Right connections

NME looks back on the year to examine how enterprise network technology and deployments have changed and gained in strength.

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By  Sean Robson Published  December 1, 2008

Local area networks are an integral part of an enterprise infrastructure, but a network is only as strong as its weakest link. NME looks back on the year to examine how enterprise networks have changed and gained in strength.

It stands to reason that an enterprise is only as strong as its infrastructure; a critical element of that infrastructure is the local area network (LAN). Comprised of a number of very different yet complementary technologies, LANs have emerged as a very real opportunity to strengthen not only the internal infrastructure, but enhance businesses applications.

Any discussion on LAN technologies needs to begin with an examination of the current state of the broader market and how the region has been taking on and handling new additions.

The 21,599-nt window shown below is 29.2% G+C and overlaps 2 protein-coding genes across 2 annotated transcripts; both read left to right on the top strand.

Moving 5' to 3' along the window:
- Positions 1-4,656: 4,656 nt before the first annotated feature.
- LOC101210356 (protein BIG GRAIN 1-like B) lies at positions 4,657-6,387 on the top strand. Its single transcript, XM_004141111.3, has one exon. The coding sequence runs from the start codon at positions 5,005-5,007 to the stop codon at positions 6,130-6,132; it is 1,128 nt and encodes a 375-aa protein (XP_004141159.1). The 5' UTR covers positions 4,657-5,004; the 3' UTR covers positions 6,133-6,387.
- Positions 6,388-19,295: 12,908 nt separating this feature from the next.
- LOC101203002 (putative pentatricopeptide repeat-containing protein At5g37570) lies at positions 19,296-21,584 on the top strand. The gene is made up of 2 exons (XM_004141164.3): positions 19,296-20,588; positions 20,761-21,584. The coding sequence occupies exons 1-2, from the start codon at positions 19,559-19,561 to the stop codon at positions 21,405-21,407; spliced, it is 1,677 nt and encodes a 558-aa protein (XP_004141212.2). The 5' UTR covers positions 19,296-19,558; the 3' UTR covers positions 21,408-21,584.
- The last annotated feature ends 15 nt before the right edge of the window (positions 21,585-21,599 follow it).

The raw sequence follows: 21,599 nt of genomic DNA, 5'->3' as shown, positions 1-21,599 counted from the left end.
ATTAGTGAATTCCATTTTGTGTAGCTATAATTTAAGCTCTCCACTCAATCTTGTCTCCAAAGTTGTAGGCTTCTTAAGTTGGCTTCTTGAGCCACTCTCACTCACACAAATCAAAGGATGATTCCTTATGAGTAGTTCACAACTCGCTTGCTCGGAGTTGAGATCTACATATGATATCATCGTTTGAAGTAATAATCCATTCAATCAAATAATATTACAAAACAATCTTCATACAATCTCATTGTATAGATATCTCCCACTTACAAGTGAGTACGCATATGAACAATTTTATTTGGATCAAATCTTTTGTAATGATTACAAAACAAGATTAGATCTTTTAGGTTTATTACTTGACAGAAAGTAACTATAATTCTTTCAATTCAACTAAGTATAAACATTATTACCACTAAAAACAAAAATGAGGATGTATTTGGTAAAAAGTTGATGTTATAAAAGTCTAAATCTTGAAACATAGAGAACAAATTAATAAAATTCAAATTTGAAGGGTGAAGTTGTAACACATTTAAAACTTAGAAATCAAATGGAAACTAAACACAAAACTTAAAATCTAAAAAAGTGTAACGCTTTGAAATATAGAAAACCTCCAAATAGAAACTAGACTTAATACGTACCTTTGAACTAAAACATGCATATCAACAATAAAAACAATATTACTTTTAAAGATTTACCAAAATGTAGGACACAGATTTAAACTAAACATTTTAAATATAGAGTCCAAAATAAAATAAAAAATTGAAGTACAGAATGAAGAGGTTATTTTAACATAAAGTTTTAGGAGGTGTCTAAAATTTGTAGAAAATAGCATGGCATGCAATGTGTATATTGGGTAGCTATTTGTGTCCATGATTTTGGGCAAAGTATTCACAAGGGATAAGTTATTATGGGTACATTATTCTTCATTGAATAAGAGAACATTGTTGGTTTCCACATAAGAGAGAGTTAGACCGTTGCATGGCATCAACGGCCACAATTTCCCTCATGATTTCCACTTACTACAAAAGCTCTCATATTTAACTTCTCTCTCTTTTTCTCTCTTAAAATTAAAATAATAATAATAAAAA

Global trends also suggest a 5.7% annual revenue growth worldwide. Countries in the Middle East are set to grow at more than double this rate.

"The market in the Middle East region is still on the growth pattern, unlike other regions and markets, which we feel have reached saturation point and are in holding pattern. However, we do feel those markets will eventually stage a comeback and pick up from where they left off," says Asef Baddar, business development manager, Leviton.

Hassan Hamadani, marketing manager Middle East at Nortel is extremely positive regarding the region. "The Middle East and Africa region has the highest growth rates within the consumer telecommunications market and, according to research firm In-Stat, that spend is likely to reach US$2 trillion in global revenues by the year 2012," says Hamadani.